June 10, 2020

Take these steps to reduce pregnancy jitters during the first few weeks of pregnancy.


Early pregnancy can be a roller coaster ride and full of both anxiety and excitement. I had forgotten how much anxiety this time holds until a recent positive pregnancy test. Immediately I was excited and planning for the future, yet hesitant to get too excited “just in case…” As a midwife, I have often said the wait from the two lines on the stick to feeling the first kicks can seem so agonizingly long. Here are some suggestions for reducing baby jitters during the first few weeks of pregnancy.


Connect with your body.

There are so many incredible changes happening so quickly that it can be easy to let these changes increase pregnancy jitters. Sometimes it’s helpful to step back and appreciate the work that your body is doing right now. Any pregnancy symptoms you may be experiencing are a reflection of the amazing process taking place in your body. Some women may choose to connect with their bodies through yoga, prayer, meditation or exercise.


Optimize your health.

Start taking a daily prenatal vitamin and DHA. The folic acid in prenatal vitamins reduces the risk for certain kinds of birth defects and helps fill in the gaps in nutrition for days when morning sickness or food aversions limit what you are able to eat. DHA has been shown in animal studies to promote brain and eye development. Drink plenty of water, even though in early pregnancy many women feel like their bladder capacity is that of a thimble! Limit caffeine, which in high doses may increase the risk of miscarriage. If you aren’t already exercising try going for a walk, bike ride or swim a few days a week. Eliminate smoking or alcohol use to prevent negative effects on baby.


Recognize the normal.

By the time the pregnancy test is positive your body has already accomplished so much. While pregnancy loss is unfortunate and does happen, in the vast majority of cases it is also unpreventable. It’s easy to say to try not to obsess, but sometimes focusing on the normal and staying distracted (and staying off the Internet!) can help reduce the fear. Journaling about any fears or concerns or confiding in a close friend can be therapeutic for some women as well.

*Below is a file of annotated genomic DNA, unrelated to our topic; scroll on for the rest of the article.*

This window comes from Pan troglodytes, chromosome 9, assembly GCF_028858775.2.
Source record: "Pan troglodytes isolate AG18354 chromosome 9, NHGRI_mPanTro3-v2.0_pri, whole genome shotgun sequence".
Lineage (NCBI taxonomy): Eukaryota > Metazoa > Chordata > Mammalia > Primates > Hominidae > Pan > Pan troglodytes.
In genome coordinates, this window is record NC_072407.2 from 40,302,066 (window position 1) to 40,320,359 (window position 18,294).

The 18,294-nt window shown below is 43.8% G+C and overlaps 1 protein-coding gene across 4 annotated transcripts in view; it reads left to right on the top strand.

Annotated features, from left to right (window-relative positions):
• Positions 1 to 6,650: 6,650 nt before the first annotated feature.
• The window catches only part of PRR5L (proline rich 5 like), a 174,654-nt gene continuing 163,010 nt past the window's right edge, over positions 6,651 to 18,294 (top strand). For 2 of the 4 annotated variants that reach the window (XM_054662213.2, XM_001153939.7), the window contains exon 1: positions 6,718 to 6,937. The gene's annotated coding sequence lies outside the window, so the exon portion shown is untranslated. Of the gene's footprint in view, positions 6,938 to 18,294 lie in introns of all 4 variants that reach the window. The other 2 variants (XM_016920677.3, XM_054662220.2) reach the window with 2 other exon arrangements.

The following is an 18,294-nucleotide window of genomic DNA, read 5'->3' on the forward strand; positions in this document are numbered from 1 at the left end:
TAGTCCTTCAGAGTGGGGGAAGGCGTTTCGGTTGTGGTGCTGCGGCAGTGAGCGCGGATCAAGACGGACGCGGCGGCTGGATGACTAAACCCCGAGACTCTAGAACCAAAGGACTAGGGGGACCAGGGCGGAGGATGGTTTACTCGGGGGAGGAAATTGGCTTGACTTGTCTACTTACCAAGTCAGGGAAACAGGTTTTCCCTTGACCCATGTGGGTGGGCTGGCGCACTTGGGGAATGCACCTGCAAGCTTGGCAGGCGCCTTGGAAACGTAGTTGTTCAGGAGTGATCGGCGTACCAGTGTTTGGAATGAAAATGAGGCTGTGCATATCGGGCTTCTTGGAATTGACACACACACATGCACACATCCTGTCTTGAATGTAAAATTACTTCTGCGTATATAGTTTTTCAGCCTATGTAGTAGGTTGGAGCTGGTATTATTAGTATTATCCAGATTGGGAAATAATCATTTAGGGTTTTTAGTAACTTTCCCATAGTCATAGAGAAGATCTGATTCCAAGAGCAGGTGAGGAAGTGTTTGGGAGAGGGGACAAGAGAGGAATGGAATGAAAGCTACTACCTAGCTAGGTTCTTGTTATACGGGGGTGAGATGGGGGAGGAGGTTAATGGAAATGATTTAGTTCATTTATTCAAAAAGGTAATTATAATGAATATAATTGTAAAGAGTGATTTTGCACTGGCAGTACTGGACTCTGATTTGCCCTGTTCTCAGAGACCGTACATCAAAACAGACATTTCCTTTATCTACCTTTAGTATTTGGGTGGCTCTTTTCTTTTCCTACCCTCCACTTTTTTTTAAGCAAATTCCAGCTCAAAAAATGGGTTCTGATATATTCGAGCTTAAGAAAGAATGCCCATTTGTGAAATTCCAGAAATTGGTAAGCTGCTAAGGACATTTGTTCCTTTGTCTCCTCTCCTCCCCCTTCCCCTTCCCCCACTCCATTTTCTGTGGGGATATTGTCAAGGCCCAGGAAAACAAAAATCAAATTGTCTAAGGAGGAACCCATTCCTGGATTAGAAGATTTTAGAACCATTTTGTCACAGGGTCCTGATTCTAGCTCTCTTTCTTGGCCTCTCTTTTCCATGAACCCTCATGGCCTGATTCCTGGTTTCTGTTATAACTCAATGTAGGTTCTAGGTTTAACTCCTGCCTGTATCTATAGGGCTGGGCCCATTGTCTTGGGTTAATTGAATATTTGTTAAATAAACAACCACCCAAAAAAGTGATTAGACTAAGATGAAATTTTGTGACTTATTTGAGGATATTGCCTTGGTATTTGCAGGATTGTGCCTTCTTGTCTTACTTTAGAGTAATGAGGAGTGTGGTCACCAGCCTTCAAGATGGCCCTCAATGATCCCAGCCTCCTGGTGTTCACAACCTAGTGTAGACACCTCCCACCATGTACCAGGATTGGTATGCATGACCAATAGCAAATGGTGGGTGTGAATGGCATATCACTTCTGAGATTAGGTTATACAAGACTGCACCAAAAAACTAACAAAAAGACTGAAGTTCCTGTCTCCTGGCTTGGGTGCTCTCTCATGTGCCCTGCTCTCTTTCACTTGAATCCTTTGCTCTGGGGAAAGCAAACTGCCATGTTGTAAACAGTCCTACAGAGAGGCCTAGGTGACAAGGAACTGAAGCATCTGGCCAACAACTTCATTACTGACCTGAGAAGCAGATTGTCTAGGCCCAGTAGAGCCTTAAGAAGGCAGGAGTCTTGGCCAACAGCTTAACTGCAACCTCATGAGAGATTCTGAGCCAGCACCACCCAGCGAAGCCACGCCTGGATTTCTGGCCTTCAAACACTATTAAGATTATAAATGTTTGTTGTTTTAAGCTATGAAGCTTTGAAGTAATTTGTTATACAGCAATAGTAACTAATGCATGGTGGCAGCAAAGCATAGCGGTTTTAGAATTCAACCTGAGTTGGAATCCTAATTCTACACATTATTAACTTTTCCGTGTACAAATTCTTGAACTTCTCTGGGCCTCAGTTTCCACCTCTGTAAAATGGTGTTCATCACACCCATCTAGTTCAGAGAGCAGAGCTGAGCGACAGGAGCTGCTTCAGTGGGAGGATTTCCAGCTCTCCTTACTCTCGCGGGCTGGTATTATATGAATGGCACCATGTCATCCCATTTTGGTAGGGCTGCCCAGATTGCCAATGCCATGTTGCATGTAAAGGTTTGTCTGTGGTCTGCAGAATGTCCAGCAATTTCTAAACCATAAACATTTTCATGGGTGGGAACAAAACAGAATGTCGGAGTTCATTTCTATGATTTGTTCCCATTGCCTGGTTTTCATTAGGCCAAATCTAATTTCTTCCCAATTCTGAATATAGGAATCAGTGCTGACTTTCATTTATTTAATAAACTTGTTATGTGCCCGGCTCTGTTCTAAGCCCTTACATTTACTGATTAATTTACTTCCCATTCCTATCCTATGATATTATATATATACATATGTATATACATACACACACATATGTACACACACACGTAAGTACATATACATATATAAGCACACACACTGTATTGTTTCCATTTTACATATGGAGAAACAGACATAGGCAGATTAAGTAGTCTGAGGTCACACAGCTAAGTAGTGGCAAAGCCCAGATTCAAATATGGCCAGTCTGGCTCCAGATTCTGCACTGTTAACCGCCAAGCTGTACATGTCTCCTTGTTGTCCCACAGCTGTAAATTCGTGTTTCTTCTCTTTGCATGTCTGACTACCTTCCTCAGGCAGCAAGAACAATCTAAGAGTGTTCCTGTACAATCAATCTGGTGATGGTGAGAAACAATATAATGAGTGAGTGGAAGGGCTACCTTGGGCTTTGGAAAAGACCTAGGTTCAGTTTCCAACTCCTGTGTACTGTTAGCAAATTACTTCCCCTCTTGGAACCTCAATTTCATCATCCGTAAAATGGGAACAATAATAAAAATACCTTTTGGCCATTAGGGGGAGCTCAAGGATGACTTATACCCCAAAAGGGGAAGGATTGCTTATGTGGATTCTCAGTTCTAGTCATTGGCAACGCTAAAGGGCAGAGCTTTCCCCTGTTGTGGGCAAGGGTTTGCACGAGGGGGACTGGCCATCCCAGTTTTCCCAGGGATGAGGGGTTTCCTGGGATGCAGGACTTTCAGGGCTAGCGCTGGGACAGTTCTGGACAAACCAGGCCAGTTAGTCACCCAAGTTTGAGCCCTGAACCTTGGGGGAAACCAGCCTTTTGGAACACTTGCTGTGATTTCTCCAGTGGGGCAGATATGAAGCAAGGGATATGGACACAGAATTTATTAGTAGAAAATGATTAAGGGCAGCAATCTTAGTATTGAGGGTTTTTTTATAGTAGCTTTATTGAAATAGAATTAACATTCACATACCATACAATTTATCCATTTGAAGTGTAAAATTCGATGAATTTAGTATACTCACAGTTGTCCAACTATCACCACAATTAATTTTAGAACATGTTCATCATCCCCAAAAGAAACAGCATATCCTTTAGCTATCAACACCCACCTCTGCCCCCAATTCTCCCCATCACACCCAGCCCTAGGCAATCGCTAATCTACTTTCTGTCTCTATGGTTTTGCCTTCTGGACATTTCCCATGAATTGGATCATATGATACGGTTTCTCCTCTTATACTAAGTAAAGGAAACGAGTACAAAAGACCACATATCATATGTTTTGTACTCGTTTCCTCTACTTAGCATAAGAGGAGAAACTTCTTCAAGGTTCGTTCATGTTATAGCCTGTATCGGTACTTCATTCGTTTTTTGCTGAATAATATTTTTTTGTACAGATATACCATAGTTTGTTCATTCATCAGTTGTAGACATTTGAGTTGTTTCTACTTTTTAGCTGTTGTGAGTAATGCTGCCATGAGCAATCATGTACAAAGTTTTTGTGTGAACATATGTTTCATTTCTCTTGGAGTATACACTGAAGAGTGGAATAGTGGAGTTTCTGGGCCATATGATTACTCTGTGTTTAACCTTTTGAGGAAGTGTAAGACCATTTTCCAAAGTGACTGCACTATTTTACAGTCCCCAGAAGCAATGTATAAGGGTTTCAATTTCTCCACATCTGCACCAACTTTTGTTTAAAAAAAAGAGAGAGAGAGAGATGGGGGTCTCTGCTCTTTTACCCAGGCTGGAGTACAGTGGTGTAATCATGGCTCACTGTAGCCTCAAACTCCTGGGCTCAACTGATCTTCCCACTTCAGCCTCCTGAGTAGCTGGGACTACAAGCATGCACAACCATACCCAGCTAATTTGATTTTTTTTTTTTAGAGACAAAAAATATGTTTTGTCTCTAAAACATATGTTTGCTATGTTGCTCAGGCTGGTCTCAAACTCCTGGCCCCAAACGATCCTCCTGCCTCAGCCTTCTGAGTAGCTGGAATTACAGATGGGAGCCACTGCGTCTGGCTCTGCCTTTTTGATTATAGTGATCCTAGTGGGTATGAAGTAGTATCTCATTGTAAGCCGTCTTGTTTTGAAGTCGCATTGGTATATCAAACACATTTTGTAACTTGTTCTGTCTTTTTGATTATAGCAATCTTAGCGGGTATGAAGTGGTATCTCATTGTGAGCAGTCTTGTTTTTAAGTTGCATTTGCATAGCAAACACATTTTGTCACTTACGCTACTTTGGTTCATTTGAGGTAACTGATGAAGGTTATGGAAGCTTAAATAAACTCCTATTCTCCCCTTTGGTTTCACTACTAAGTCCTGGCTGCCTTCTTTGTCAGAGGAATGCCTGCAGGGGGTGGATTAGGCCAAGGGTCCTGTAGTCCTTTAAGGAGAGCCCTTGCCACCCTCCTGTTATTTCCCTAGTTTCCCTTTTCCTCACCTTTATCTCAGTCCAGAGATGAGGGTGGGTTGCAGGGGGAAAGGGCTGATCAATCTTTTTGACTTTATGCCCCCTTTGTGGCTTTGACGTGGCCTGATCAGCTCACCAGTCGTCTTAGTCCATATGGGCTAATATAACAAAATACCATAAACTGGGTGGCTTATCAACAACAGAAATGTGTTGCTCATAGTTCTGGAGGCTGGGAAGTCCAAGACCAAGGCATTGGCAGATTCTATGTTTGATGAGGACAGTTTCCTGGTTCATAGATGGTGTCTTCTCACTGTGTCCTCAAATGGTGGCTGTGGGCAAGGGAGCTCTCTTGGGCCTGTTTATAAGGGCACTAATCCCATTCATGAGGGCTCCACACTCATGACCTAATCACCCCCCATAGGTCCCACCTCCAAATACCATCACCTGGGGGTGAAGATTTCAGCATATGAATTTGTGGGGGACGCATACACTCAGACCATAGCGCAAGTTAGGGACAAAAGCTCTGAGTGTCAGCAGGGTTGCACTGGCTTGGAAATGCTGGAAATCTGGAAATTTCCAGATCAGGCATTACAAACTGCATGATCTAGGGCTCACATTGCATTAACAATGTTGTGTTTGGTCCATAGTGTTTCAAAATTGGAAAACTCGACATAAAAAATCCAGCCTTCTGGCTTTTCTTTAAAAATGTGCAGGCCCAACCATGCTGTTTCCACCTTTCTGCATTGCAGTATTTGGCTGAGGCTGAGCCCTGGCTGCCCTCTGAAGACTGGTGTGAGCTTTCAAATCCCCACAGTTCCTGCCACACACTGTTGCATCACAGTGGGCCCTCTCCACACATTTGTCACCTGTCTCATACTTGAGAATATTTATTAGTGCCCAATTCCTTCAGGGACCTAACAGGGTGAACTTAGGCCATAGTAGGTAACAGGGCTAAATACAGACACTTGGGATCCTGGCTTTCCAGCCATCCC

Announce the pregnancy when you are ready.

Traditionally, women have waited until the end of the first trimester to publicly announce their pregnancies, as miscarriage rates are lower after this time. Recently more women are making their pregnancies known earlier with the thought that they want the support from family and friends no matter what the outcome may be. Whatever timing is right for you is the best timing.


Make an appointment with your midwife or physician.

This can serve as a distraction (and give you something to look forward to!) as well as give you a resource for questions or concerns that you might have during the first weeks of pregnancy. Be aware that many offices schedule the first appointment after eight weeks.

Congratulations on your early pregnancy! It can be a wild and hormonal ride, but it’s also an opportunity to appreciate the miracle of how two single cells can grow into a complete person in only 40 weeks.

This post was written by Bethany Sanders, a certified nurse midwife and cares for women at the West End Women’s Health Center and Vanderbilt Primary Care Mt. Juliet. While originally from the Midwest, she is thrilled to have called the South home since graduating Vanderbilt in 2006. When not attending births or measuring pregnant bellies she can be found at the local park chasing around her two young children and discussing babywearing, cloth diapers and breastfeeding.


For more on the first trimester, check out this post of first trimester tests to expect.

Expecting or considering having a baby? Know all your pregnancy care options available through Vanderbilt Women’s Health.

Vanderbilt Women’s Health  provides care for women at all stages of their lives at  locations across Middle Tennessee. Learn more  here  or call 615-343-5700.

Bethany Sanders, who holds her Master of Science in Nursing degree, is a certified nurse midwife for Vanderbilt Women's Health. She is a native of Michigan, but has called the South home for the last 15 years. After receiving her bachelor's degree in French, she moved to Nashville and attended Vanderbilt University School of Nursing, where she studied midwifery. Bethany spent her first five years as a midwife in rural northeast Georgia before returning to Vanderbilt Health. As faculty of the midwifery practice, she sees patients for clinic appointments and deliveries at hospital. Bethany is currently working on her PhD with an interest in health disparities. She enjoys spending time with her husband, two kids, multiple cats, and chickens.